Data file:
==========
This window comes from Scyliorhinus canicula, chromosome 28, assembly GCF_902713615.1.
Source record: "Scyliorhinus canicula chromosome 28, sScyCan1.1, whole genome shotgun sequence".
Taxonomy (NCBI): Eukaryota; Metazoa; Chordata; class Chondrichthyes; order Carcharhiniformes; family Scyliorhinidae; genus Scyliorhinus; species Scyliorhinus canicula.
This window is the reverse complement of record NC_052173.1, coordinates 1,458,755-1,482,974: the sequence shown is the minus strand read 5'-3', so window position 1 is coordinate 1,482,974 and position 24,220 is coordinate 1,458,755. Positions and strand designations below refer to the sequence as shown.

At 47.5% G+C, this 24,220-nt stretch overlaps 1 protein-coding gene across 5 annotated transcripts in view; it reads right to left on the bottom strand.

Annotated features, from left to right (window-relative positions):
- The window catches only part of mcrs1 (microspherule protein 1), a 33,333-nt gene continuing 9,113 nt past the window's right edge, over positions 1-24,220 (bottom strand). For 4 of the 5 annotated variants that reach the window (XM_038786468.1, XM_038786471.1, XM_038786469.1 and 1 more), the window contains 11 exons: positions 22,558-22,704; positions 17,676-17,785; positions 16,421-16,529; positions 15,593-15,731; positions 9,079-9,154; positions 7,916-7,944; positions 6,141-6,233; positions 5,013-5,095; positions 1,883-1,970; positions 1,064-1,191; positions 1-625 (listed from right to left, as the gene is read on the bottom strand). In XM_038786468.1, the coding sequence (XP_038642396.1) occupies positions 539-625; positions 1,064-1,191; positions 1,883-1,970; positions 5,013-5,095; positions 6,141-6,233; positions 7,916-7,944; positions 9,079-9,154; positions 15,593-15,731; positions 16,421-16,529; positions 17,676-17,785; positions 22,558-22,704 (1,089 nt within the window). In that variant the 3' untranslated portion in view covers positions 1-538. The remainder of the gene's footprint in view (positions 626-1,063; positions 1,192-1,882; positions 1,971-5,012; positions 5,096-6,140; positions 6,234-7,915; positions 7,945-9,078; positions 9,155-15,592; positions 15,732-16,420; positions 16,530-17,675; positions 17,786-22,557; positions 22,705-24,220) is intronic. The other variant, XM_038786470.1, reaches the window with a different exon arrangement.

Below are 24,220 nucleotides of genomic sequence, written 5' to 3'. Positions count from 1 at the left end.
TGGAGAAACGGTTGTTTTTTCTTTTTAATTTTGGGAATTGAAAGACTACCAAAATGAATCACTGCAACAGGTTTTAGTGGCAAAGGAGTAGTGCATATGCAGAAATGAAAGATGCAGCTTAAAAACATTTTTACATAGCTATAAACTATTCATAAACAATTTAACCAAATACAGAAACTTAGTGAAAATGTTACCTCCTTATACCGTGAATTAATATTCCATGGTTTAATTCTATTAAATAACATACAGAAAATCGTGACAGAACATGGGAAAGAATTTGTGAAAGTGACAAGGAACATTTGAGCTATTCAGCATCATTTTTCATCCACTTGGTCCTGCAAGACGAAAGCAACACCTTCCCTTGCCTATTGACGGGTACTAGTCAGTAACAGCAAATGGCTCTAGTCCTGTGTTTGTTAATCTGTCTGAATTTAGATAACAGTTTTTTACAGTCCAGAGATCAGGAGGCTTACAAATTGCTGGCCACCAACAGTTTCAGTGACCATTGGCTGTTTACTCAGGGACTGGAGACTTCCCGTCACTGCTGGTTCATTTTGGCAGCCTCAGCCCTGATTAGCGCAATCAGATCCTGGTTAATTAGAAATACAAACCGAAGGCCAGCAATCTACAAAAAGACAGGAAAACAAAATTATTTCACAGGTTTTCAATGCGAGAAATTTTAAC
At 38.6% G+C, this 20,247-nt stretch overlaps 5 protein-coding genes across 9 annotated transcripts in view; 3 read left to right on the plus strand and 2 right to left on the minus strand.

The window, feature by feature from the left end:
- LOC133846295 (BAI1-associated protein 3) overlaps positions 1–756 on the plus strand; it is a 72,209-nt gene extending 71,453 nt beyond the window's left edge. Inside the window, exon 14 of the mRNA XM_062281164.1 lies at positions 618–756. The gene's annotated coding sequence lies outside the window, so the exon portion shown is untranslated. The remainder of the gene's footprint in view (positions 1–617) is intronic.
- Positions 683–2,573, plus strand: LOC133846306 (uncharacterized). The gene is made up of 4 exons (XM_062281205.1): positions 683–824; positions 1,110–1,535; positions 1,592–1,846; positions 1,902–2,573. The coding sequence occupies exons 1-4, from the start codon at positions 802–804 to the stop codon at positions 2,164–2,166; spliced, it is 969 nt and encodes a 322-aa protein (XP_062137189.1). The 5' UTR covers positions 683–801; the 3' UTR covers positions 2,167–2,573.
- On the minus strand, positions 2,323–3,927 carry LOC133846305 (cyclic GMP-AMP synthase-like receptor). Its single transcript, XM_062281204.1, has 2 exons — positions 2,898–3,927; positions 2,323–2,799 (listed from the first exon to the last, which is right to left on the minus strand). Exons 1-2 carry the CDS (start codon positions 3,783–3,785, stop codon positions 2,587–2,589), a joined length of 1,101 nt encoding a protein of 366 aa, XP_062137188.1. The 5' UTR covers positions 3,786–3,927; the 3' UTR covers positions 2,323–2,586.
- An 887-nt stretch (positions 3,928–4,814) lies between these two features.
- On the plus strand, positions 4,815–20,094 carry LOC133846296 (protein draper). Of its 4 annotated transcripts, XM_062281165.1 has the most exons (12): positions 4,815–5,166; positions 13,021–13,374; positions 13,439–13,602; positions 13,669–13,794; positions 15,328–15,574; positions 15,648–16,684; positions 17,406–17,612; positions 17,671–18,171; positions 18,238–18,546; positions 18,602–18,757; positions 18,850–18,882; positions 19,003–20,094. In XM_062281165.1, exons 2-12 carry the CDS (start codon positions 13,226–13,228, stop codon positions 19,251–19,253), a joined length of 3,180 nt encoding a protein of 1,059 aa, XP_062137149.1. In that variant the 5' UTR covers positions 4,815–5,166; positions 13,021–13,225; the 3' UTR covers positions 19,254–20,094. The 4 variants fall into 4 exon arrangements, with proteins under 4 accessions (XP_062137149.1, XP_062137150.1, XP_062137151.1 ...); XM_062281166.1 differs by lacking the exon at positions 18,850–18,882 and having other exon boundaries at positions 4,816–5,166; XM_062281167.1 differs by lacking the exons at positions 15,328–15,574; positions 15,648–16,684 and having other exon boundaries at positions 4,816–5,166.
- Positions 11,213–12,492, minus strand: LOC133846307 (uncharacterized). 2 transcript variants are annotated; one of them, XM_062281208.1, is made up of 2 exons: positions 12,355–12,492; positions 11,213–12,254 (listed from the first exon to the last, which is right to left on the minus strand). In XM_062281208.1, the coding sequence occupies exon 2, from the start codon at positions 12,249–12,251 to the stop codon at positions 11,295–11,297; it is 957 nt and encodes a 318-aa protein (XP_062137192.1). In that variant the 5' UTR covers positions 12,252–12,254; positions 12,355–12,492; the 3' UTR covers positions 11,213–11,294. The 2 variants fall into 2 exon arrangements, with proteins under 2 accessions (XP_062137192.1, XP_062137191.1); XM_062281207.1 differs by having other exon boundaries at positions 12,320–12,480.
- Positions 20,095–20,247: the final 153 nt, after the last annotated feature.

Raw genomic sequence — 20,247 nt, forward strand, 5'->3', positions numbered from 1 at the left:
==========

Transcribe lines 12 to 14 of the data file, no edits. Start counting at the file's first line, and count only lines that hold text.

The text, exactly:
- LOC133846295 (BAI1-associated protein 3) overlaps positions 1–756 on the plus strand; it is a 72,209-nt gene extending 71,453 nt beyond the window's left edge. Inside the window, exon 14 of the mRNA XM_062281164.1 lies at positions 618–756. The gene's annotated coding sequence lies outside the window, so the exon portion shown is untranslated. The remainder of the gene's footprint in view (positions 1–617) is intronic.
- Positions 683–2,573, plus strand: LOC133846306 (uncharacterized). The gene is made up of 4 exons (XM_062281205.1): positions 683–824; positions 1,110–1,535; positions 1,592–1,846; positions 1,902–2,573. The coding sequence occupies exons 1-4, from the start codon at positions 802–804 to the stop codon at positions 2,164–2,166; spliced, it is 969 nt and encodes a 322-aa protein (XP_062137189.1). The 5' UTR covers positions 683–801; the 3' UTR covers positions 2,167–2,573.
- On the minus strand, positions 2,323–3,927 carry LOC133846305 (cyclic GMP-AMP synthase-like receptor). Its single transcript, XM_062281204.1, has 2 exons — positions 2,898–3,927; positions 2,323–2,799 (listed from the first exon to the last, which is right to left on the minus strand). Exons 1-2 carry the CDS (start codon positions 3,783–3,785, stop codon positions 2,587–2,589), a joined length of 1,101 nt encoding a protein of 366 aa, XP_062137188.1. The 5' UTR covers positions 3,786–3,927; the 3' UTR covers positions 2,323–2,586.